Would it make you feel better if I told you that Jeff Long (the chair of the committee from an SEC school) used to be an Associate AD at Michigan?
Funny thing is that these days it wouldn't surprise me if you would rather have someone with Michigan background on the committee than someone with SEC background.

WC Buckeye's picture

There are tons of "previous employer" threads that can be chased here, but my look was based strictly either on their current employment or their educational background. As humans, I think we tend to be more loyal to our "packs" than toward previous employers, necessarily. Willingham wouldn't carry anything other than, perhaps, a negative bias toward Stanford, Washington, or Notre Dame even though they were all previous employers, whereas he may be positively biased toward Michigan State, where he earned his diploma. Make sense?

"You might outsmart me, but you'll never outwork me"

buckeyefanatic's picture

Nice breakdown - I like it.

How many batteries does it take to beat Michigan football?   1AA
Want to beat Michigan? There's an App for that.

Qujo's picture

Dude is that really your Texas plate? I was trying hard to get that one many months ago but was "not available". Nice job if so. 
I don't understand why they don't have specific Ohio State plates like they do other universities with lesser alumni. it would be a huge money maker here in Texas. Possibly OSU unwilling to give them the rights?

"Tough times don't last, tough people do" - Gregory Peck

AndyVance's picture

WC, this is great stuff - if I were going to critique your methodology, though, I would only count Tom Osborne's Nebraska affiliation once, though I agree that it's important to consider the multiple affiliations a member of the committee might have - Dr. Rice having perceived loyalties to both Notre Dame and Stanford, as an example.
And while there are numerous previous employer threads to examine, as you mention, some of those might be more important than others depending on success and track record.
I also tend to agree that Coach Osborne probably identifies more with the Big 12 than the B1G.

WC Buckeye's picture

Good points, Andy. Here is what the affiliation stats were based upon. Edit: Sorry, it seems that the "table" function isn't working properly - I will post it separately.
I tried to think of a way to layer in previous employer affiliations, but that's a tough one - sometimes the endings were bad (Willingham) and sometimes not (Osborne). What I decided was that there are offsets and balance - Tranghese's lifelong work was with the ACC, but Jernstedt's was with the NCAA; the wants/needs of the many will hopefully be balanced with the goals of the few, I think. Add to that that in Rice, you have someone whose rich/broad academic exposure (Stanford, I think, is who she really roots for) will likely be balanced by her world view (evaluate all facts, data and broader ramifications before making a decision), and ditto for Osborne (although he's less academically broad).  I would say that overall I really like the balance and blend.
If anything, I would say it's next to impossible to appoint the correct chair, but in Long there's someone who's been around a lot of large and small institutions alike. Any way we slice it, this is far better than relying on a bunch of sportswriters and cloaked algorithms (RIP BCS) to determine who's in. There should be one agreed computer model that the committee can use, and the rest is up to their thoughtful reasoning.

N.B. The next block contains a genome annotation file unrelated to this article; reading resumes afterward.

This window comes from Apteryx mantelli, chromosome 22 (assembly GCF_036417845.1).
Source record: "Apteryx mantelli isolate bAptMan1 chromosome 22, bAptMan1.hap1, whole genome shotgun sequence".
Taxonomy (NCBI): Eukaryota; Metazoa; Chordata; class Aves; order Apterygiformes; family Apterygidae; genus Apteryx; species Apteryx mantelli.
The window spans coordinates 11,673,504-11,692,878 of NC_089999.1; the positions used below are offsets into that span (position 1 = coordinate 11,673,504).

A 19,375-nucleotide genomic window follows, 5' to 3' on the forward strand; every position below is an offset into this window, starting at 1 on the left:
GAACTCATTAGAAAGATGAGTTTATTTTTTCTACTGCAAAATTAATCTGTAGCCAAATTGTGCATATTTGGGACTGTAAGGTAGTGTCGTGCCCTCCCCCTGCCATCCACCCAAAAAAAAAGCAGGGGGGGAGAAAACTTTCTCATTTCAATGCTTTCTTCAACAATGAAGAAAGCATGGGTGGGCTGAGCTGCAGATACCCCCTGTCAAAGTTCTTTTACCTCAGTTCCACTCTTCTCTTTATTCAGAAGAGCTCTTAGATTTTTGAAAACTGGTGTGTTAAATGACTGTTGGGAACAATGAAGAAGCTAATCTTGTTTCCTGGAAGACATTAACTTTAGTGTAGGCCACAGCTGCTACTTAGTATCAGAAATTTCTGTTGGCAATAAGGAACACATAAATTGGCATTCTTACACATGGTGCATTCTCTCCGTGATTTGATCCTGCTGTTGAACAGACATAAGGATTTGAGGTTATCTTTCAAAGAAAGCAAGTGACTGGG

I am excited and cautiously optimistic!

"You might outsmart me, but you'll never outwork me"

AndyVance's picture

Yeoman's work, Sir, and thanks for putting in the time. I think we share a viewpoint on the makeup of the committee: pretty darn balanced, all things considered, and probably better than many of us cynics (okay, maybe just me) feared would be the case.

WC Buckeye's picture

My pleasure, and like you, I was really concerned about hidden biases. It would seem that the committee, if anything, may even have a slight B1G bias, if anything, but I really think they got it right and will continue to believe that until they prove otherwise. I am just so excited that the BCS is FINALLY dying.

"You might outsmart me, but you'll never outwork me"

WC Buckeye's picture

Andy - referencing above reply, here is the basis.
 
CONFERENCE AFFILIATIONS
Name            Employer Affil. Undergrad Affil.   Masters Affil.     JD/PhD Affil.
Luck                WVU    Big12    WVU     Big12                         Texas Big12
Alvarez            Wisc.    B1G      Nebr.     B1G    
Radakovich     Clemson ACC    IUPUI Mid-Cont. Miami ACC  
Haden              USC     Pac12   USC      Pac12    
Long                 Ark.      SEC    OWU     NCAC   Miami ACC  
Rice                  N/A                 Denver WAC      ND   ACC       Denver WAC
Gould               USAFA Mtn W   USAFA Mtn W  Webster NCAC   NWU B1G
Tranghese         N/A                  AIC     NE 10    
Osborne            N/A               Hastings GPAC     Nebr.   B1G    Nebr. B1G
Willingham        N/A                   MI St.  B1G    
Manning            N/A                 Ole Miss SEC    
Jernstedt           N/A                Oregon Pac12   Oregon Pac12  
Wieberg            N/A                  Missouri SEC

"You might outsmart me, but you'll never outwork me"

AndyVance's picture

BTW, Collin Cowherd interviewed West Virginia AD Oliver Luck this morning about the committee. Luck said that members would recuse themselves from any decision regarding a school they had a direct interest in: in his case that meant WVU (undergrad and employer), Texas (law school) and Stanford (son's alma mater). I thought that made for an interesting example of trying to solve the potential conflicts of interest our discussion here brought up.

WC Buckeye's picture

That's really great! If you look at the academic affiliations of just the committee members, then add on son's, daughter's, niece's, nephew's, brother's, sister's, mom's.....WOW - there could be only one guy/girl making a very tough call!!

"You might outsmart me, but you'll never outwork me"